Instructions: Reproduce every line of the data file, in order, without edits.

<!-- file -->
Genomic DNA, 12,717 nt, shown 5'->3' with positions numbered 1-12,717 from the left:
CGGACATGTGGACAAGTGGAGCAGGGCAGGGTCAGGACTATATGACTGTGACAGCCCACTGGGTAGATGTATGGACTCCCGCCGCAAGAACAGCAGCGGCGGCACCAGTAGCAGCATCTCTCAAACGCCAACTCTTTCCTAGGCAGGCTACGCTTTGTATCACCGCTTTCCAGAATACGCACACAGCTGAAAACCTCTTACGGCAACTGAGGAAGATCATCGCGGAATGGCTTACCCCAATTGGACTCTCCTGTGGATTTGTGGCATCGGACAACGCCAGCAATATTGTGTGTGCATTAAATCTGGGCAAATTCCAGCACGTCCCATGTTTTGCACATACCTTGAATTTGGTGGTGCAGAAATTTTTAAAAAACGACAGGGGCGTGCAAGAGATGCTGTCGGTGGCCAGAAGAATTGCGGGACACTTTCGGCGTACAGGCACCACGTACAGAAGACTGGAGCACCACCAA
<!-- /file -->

Genomic DNA, 12,717 nt, shown 5'->3' with positions numbered 1-12,717 from the left:
CGGACATGTGGACAAGTGGAGCAGGGCAGGGTCAGGACTATATGACTGTGACAGCCCACTGGGTAGATGTATGGACTCCCGCCGCAAGAACAGCAGCGGCGGCACCAGTAGCAGCATCTCTCAAACGCCAACTCTTTCCTAGGCAGGCTACGCTTTGTATCACCGCTTTCCAGAATACGCACACAGCTGAAAACCTCTTACGGCAACTGAGGAAGATCATCGCGGAATGGCTTACCCCAATTGGACTCTCCTGTGGATTTGTGGCATCGGACAACGCCAGCAATATTGTGTGTGCATTAAATCTGGGCAAATTCCAGCACGTCCCATGTTTTGCACATACCTTGAATTTGGTGGTGCAGAAATTTTTAAAAAACGACAGGGGCGTGCAAGAGATGCTGTCGGTGGCCAGAAGAATTGCGGGACACTTTCGGCGTACAGGCACCACGTACAGAAGACTGGAGCACCACCAA